Call for Papers: Doing Women’s Film and Television History IV

Doing Women’s Film and Television History IV:
Calling the Shots – Then, Now, and Next
May 23 – 25, 2018

University of Southampton, UK
Organising team: Shelley Cobb, Linda Ruth Williams, and Natalie Wreyford

As researchers of the AHRC-funded project Calling the Shots: Women and Contemporary UK Film Culture 2000-2015 we are proud to host the fourth International Doing Women’s Film and Television History conference in association with the Women’s Film and Television History Network – UK/Ireland.

The focus for DWFTH-IV is predicated on the idea of the contemporary as an historical formation. The conference will offer a space to think about the interconnectedness of the past, present and future in feminist historiography and theory, as well as across all forms of women’s film culture and film and television production. It will also consider women’s film and television histories and their relationships with the contemporary, framed and read historically, to reflect on our methodological, theoretical, ideological and disciplinary choices when researching and studying women and/in film and television. In addition to this theme, we are interested in proposals/panels on all topics related to women’s film and television history, from all eras and from all parts of the globe. We hope that DWFTH-IV will build on the successes of the previous conferences through new work on women, both historical and contemporary, and fresh thinking on what we mean by women’s film and television history.

Confirmed Keynote Speakers

Professor Jane Gaines, Columbia University, USA
Dr. Oluyinka Esan, University of Winchester, UK
Dr Rashmi Sawhney, Srishti Institute of Art, Design and Technology, India
Professor Shelley Stamp, University of Santa Cruz, USA
Professor Yvonne Tasker, Universit of East Anglia, UK

The conference will also include screenings with practitioners and other industry professionals.

Papers are invited on any aspect of women’s work in, consumption of, and relationship with film and television. The following is an indicative (and by no means exhaustive) list of possible topics:

·      women’s film/TV historiography: filling gaps or changing history?

·      history formulated as in medias res: how do we do contemporary history, and what are the implications of thinking of the historical in this way?

·      methodologies: archive searches, data collection (uses, limitations, difficulties collecting); interviews with practitioners; creative/cultural industrial approaches

·       the impact of social, economic and industrial conditions (including industry regulation) on women’s roles and creative practices

·      new ways of doing textual analysis of women’s films (rethinking feminist theory?)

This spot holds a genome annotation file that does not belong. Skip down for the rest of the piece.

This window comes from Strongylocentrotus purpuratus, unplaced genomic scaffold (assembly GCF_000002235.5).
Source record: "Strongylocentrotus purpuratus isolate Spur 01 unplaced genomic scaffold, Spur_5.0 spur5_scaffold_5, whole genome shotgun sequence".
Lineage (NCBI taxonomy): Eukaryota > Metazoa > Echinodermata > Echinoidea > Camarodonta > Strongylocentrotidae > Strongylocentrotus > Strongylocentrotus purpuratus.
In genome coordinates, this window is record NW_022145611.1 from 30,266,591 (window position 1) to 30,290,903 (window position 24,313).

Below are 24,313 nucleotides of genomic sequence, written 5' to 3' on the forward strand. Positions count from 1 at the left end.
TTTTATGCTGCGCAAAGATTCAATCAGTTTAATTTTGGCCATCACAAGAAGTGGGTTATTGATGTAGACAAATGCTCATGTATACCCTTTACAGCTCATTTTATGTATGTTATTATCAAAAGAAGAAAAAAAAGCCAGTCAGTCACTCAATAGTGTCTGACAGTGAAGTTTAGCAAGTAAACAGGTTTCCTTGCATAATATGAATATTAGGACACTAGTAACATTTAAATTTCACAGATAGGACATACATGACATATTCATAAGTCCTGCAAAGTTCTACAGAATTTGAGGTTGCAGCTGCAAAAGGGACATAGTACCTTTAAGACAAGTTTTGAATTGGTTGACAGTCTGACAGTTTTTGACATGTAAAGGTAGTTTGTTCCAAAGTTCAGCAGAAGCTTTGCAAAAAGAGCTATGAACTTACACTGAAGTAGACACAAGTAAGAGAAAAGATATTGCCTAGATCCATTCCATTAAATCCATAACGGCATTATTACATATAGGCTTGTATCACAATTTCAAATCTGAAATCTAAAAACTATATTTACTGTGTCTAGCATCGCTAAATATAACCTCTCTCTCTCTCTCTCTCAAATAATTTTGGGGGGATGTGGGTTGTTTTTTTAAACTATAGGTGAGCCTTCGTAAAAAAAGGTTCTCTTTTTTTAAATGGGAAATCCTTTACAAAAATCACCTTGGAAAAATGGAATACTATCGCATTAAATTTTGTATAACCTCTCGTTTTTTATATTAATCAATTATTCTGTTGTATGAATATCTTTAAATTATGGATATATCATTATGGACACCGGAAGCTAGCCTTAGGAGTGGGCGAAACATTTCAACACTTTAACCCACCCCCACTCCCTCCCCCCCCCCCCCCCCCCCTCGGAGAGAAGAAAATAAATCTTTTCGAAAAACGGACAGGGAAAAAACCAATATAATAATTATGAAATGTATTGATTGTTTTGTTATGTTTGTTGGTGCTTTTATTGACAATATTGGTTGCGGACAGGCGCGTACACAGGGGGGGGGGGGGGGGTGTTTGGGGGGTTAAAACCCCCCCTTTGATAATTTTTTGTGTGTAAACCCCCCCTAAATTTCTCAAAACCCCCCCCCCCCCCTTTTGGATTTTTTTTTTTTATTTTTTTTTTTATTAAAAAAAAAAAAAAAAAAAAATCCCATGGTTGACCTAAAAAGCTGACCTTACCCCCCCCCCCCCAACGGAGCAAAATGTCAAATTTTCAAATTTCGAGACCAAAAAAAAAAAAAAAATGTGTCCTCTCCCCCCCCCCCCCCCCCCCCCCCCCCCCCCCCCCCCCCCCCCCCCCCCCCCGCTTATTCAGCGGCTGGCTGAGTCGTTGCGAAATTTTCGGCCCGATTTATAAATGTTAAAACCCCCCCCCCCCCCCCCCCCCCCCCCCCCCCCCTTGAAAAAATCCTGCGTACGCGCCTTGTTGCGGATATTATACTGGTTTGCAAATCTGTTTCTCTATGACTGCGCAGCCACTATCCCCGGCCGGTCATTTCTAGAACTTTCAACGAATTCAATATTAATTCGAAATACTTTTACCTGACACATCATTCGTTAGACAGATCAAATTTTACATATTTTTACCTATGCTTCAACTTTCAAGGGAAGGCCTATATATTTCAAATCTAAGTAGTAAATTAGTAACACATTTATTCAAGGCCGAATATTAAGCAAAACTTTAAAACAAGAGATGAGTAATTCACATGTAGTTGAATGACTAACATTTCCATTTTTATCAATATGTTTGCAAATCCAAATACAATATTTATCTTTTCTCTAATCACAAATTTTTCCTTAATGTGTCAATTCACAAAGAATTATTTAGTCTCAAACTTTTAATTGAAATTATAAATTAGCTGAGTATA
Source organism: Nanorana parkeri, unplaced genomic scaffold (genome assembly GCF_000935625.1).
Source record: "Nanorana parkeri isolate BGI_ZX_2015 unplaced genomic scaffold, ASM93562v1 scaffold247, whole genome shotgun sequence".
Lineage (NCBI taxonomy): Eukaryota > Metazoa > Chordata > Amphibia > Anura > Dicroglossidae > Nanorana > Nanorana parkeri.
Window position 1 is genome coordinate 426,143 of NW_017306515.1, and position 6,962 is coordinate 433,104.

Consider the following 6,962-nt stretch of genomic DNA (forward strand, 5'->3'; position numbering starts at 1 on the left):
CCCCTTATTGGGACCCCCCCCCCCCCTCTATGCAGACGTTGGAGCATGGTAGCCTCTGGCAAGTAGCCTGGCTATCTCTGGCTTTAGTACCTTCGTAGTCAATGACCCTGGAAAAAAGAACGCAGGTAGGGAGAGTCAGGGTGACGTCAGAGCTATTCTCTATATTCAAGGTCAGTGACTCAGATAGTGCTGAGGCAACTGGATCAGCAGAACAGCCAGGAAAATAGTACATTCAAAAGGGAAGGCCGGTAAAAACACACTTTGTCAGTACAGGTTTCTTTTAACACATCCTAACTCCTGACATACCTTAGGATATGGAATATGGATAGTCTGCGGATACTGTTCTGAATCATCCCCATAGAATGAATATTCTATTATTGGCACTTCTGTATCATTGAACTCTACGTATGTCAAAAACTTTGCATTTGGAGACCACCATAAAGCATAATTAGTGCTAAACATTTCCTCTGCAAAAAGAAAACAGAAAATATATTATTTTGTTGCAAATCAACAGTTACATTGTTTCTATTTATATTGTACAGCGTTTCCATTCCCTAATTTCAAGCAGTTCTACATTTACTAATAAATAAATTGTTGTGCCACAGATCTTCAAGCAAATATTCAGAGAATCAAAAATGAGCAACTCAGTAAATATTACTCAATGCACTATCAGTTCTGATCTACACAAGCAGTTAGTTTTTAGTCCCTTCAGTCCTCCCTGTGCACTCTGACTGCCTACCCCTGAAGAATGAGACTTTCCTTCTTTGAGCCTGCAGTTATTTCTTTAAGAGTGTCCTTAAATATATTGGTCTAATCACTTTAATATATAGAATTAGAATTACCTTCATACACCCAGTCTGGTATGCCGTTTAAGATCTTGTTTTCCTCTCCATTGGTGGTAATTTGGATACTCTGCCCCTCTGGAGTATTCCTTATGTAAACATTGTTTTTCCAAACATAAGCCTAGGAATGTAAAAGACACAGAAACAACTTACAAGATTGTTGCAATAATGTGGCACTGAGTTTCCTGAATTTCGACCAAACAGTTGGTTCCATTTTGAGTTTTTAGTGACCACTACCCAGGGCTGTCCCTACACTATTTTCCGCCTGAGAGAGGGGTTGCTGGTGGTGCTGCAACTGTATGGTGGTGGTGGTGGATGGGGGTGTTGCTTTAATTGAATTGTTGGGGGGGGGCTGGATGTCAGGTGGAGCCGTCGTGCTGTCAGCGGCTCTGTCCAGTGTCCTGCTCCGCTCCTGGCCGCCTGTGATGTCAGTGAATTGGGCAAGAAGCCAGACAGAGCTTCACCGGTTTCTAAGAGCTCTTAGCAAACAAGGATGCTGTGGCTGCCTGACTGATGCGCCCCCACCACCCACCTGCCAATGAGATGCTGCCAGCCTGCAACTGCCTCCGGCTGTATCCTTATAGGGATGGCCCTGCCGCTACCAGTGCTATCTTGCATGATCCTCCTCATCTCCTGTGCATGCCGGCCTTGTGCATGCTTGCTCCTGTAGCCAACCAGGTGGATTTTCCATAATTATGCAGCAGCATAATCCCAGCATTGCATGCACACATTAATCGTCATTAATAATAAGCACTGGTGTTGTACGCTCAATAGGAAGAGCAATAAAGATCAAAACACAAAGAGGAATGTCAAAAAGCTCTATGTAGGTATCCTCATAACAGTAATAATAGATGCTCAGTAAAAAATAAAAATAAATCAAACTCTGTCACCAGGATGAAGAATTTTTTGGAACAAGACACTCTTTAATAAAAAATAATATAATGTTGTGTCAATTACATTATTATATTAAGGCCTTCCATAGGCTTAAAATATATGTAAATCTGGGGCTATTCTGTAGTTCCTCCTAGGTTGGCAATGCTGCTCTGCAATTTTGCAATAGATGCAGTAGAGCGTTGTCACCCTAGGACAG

·      the intersection of class, race, sexuality, disability and women both on screen and behind the camera

·      issues of archiving and preservation for women’s film and television

·      distribution and exhibition and broadcasting – finding and seeing women’s film and television

·      re-thinking women as ‘auteurs’ of film and television (directors, showrunners, producers, actors)

·      feminism & women’s film history; historicizing women’s film collectives of 1970s and 80s; feminist filmmaking today (and tomorrow?)

·      international and transnational contexts: connections, comparisons, collaborations, migration

·      crossing industry boundaries: film, television, theatre, radio, journalism, art, etc

·      practice-based research: directing, screenwriting, sound/set/costume design, etc

– the relationship between practice-based research and history

·      women audiences/viewers and women as fans

·      women campaigner/activists in film and television and for on-screen/off-screen change

·      women’s film criticism/women film critics

·      the uses of social media by women filmmakers/showrunners/actors/critics/fans/campaigners etc

·      digitisation in women’s filmmaking and future histories

·      ‘women’s cinema’ as critical category in post-feminist contexts

·      women’s independent filmmaking and/versus women’s mainstream (or blockbuster) directing

·      changing the curriculum: critical canons; pedagogies of women’s film and television history; teaching feminist history and theory; women’s film and television in core curricula

·      the relationship between film and television genres, their gendered affiliations and women’s involvement in their production

·      women practitioners’ negotiations of femininity and/or feminism in their working lives

Proposals for twenty-minute presentations must include the title of the presentation, a 250-word abstract and a brief biography the author(s). Pre-constituted panels of three speakers may also be submitted, and should include a 250-word panel rationale statement, as well as individual abstracts. Proposals from both established scholars and early career researchers including postgraduate students are welcomed. Proposals should be submitted to before the 3 November 2017. Participants will receive a response from the selection committee before 20 December 2017.